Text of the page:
Now three insights on teaching computer programming

Kenneth A Lloyd kalloyd at wattsys.com
Wed Jan 4 21:29:47 EST 2006


Allen,

Don't like OCL, eh?  Well, I am not OVERLY enamored with it either.  I'm
certain Jos Warmer or Anneke Kleppe would believe otherwise.  There are a
couple of points that should be considered: 1) I believe that OCL's
formalism is stronger than that of the "formalism" of natural language (and
here many people would disagree with me).  2) UML treats ANY constraint
routine as a primitive String, therefore any language that can be encoded
within a String object may be parsed by your "parser du jour". There is
another string to specify what constraint language the routine is in.   This
opens things up a bit, to JML, MathML, Mathematica, Haskell, <insert your
formal language here>.

By the way, these can run these in the background, as can the generation of
digraphs from the UML models.  One can simulate (and measure) many of the
good and bad things that can happen.  Relatively recent advancements in
graph theory have produced algorithms that have reduced the time complexity
so 40 - 60K node (or even larger) digraphs are not as problematic as they
were, and graphics GPU's are more powerful than CPU's for shear number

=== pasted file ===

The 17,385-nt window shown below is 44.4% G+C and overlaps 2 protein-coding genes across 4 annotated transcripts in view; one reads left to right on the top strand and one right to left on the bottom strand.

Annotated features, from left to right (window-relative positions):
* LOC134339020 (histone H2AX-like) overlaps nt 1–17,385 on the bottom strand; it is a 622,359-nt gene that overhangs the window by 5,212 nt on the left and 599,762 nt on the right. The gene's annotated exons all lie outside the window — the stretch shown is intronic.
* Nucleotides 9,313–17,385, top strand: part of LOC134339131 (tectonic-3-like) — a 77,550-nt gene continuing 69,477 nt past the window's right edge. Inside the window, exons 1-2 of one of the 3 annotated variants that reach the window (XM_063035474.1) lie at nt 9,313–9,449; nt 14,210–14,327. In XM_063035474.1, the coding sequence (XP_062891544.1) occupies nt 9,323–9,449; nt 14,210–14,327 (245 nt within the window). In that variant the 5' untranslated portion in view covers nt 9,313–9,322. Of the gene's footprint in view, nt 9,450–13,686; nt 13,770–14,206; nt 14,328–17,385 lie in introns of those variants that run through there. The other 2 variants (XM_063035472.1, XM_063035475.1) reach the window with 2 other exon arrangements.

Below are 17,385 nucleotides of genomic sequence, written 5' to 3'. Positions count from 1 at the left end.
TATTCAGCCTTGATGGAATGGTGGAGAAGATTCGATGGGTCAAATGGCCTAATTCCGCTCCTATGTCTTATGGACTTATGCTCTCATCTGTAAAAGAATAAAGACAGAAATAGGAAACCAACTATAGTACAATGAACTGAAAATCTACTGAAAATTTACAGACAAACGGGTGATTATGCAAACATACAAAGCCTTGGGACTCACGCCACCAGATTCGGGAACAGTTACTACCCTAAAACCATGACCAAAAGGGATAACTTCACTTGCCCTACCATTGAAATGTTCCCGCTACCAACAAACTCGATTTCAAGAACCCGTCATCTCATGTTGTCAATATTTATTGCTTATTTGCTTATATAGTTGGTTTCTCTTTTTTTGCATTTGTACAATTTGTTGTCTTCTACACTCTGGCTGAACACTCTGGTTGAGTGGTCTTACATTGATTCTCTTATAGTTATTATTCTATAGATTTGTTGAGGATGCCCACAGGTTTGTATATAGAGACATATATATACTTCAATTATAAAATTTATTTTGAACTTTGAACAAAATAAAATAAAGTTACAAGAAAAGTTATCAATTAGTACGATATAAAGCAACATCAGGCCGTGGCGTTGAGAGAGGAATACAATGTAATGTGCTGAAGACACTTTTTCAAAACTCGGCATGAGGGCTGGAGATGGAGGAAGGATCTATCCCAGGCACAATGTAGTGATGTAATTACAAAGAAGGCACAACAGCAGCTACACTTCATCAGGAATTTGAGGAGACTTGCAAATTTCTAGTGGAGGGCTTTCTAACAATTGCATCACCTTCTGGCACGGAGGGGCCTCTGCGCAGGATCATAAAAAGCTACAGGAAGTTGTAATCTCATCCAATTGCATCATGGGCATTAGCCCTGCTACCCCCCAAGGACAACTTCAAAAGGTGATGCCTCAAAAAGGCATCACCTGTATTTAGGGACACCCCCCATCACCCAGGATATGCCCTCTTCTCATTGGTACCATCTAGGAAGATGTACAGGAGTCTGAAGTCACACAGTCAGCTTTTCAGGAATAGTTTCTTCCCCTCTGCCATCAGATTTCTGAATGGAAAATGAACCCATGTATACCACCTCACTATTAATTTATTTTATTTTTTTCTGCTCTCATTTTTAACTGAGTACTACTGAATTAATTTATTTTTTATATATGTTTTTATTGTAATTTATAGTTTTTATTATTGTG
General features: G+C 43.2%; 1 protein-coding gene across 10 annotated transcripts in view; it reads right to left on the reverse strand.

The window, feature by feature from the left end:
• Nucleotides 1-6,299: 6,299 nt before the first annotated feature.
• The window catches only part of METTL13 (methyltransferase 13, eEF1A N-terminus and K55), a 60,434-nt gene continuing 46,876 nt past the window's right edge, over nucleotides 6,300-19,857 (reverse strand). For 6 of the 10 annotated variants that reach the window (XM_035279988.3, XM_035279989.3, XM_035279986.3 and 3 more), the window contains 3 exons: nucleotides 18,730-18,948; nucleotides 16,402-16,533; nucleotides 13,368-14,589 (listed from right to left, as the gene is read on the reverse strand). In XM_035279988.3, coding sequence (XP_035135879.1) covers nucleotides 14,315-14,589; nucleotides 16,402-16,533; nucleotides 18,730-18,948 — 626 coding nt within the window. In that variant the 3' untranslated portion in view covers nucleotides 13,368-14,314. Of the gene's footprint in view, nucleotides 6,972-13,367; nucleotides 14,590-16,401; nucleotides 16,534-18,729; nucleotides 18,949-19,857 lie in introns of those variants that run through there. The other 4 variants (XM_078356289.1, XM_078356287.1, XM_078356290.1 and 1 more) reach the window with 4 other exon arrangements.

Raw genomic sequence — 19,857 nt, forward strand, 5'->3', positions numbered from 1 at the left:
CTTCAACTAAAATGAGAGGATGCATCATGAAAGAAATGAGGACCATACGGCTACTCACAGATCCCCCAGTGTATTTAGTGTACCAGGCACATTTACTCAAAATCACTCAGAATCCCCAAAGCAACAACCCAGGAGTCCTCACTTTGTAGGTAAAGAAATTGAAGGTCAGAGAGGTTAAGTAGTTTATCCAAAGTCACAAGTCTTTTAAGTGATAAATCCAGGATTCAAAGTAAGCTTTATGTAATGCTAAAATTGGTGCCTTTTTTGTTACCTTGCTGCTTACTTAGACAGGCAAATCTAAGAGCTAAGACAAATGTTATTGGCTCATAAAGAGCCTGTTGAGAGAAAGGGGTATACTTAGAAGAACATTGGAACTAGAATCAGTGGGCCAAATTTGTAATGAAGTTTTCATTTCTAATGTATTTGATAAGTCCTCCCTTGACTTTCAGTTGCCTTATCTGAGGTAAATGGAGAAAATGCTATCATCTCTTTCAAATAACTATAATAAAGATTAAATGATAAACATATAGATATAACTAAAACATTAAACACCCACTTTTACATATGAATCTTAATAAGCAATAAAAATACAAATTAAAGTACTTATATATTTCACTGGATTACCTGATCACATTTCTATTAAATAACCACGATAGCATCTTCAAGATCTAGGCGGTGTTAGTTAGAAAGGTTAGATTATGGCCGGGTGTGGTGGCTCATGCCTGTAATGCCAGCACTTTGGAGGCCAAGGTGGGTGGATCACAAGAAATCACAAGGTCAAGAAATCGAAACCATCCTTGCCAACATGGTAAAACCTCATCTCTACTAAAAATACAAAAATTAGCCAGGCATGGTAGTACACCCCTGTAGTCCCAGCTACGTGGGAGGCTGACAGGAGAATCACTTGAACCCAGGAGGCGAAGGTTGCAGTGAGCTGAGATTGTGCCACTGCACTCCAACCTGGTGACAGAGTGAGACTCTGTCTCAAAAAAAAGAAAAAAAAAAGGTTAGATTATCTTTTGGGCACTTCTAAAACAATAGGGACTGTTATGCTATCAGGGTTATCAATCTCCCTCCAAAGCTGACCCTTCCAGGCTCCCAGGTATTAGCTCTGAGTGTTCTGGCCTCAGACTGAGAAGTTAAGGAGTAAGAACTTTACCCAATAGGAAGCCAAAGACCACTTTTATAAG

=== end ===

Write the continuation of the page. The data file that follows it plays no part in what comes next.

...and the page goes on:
crunching of matrix and scalar math.  There's a lot of information in those
graphs.

Finally, I think it is important to view software engineering and
development as a dynamic system, rather than the static structure / behavior
paradigm.  I read Valerie Harvey's posting re: database design as well as
software design - and I ache.   Hopefully, the tools (math & apps) and our
ability to use them will allow us to encapsulate ourselves from the tedium
and minutiae in these complex systems (we can always learn about them in one
of Pete Henderson's CSSE courses! - kidding, of course).

----------------------------------------------
Ken Lloyd
Sr. Software Architect
Watt Systems Technologies Inc.
www.wattsys.com
 

> -----Original Message-----
> From: allen at bowdoin.edu [mailto:allen at bowdoin.edu] 
> Sent: Wednesday, January 04, 2006 10:25 AM
> To: Kenneth A Lloyd
> Cc: math-thinking-l at geneseo.edu
> Subject: Re: Now three insights on teaching computer programming